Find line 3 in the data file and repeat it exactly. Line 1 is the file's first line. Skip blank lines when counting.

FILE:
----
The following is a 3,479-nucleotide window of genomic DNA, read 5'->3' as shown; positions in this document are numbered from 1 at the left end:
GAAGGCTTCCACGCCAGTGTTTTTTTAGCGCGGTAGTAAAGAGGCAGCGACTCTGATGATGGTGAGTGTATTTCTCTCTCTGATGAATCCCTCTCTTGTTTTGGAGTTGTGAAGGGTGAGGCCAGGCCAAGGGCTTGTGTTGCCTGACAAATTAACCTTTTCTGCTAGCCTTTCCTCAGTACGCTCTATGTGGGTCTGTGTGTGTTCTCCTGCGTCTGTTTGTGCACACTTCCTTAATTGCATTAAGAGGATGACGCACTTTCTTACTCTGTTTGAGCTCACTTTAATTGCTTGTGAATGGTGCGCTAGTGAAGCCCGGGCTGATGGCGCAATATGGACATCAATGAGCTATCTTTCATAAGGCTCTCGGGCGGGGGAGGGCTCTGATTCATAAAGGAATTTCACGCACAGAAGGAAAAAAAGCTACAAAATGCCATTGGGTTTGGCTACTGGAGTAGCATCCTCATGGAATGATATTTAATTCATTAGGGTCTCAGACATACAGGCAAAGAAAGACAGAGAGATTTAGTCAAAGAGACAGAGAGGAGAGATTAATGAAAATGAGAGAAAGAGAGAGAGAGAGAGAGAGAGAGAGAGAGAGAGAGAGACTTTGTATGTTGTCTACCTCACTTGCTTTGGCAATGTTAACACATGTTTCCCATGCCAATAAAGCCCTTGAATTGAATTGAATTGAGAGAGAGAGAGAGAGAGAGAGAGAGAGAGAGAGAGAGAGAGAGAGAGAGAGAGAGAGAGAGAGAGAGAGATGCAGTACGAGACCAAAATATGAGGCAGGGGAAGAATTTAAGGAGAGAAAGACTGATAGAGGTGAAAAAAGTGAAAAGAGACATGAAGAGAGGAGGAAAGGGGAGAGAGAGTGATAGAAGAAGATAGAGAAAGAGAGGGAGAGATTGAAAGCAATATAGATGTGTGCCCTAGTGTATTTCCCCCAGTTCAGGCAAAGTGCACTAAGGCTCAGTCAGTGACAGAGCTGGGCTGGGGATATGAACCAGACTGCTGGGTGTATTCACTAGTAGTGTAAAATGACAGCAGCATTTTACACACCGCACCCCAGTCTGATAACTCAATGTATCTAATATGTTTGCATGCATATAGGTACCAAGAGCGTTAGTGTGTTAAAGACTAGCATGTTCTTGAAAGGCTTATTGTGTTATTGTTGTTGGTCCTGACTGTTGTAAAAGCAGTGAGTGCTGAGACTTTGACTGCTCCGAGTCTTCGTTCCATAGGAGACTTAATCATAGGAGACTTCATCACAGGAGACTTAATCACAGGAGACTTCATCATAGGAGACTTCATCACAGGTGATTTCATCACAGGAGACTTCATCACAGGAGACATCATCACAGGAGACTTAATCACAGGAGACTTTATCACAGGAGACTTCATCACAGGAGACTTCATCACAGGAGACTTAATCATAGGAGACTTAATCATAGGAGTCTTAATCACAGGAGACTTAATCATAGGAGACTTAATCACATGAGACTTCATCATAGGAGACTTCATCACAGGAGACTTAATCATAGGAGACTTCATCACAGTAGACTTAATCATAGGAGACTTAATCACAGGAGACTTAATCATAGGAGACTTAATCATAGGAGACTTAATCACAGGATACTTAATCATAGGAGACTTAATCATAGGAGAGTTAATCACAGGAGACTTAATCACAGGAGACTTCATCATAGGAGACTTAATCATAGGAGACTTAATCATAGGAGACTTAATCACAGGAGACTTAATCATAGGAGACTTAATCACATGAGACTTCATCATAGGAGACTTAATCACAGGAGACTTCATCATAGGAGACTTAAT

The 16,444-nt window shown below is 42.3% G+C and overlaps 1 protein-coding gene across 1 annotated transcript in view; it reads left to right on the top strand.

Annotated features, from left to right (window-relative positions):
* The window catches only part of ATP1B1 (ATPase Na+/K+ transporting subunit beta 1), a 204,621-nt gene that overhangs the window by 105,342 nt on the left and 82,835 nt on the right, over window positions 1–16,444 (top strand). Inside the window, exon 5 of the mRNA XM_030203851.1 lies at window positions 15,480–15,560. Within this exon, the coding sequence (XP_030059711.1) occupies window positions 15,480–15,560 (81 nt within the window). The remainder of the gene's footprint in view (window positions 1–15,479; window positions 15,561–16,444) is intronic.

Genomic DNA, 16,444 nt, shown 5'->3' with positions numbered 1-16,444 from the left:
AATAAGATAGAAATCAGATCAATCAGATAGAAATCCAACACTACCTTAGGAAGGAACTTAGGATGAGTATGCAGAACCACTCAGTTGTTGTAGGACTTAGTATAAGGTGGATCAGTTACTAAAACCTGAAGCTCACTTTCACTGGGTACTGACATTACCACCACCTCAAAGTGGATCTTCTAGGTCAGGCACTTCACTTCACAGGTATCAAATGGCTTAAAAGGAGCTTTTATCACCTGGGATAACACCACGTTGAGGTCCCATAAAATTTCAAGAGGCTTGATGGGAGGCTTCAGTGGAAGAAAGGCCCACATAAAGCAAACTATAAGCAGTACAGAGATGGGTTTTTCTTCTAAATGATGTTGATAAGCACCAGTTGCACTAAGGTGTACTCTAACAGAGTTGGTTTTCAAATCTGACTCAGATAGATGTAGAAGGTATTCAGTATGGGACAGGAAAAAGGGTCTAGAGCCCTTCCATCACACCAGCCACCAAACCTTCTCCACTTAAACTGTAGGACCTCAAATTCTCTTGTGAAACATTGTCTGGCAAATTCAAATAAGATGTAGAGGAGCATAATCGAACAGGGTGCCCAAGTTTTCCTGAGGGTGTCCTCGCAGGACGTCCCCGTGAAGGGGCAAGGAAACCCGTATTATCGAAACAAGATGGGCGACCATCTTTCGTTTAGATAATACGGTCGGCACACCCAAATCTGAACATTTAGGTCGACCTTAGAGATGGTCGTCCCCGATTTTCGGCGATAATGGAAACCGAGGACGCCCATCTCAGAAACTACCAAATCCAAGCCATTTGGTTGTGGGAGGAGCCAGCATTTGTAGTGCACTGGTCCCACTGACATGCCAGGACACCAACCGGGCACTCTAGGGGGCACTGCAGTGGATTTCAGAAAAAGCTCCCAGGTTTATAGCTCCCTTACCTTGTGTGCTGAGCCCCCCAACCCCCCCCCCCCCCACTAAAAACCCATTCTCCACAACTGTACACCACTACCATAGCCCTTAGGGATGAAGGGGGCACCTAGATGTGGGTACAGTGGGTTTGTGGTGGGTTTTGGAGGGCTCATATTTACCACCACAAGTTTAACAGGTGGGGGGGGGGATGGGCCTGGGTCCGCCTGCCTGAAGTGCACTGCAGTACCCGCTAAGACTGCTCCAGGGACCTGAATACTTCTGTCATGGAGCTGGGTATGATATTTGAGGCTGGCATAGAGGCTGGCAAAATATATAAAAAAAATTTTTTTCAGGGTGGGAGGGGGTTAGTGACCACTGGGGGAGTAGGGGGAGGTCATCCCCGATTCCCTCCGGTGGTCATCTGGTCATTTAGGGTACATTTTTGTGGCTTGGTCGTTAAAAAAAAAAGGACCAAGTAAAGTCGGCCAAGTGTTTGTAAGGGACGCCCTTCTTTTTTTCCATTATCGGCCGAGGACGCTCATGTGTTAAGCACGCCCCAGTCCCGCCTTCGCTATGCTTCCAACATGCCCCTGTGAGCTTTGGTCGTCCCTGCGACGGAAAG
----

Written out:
The 16,444-nt window shown below is 42.3% G+C and overlaps 1 protein-coding gene across 1 annotated transcript in view; it reads left to right on the top strand.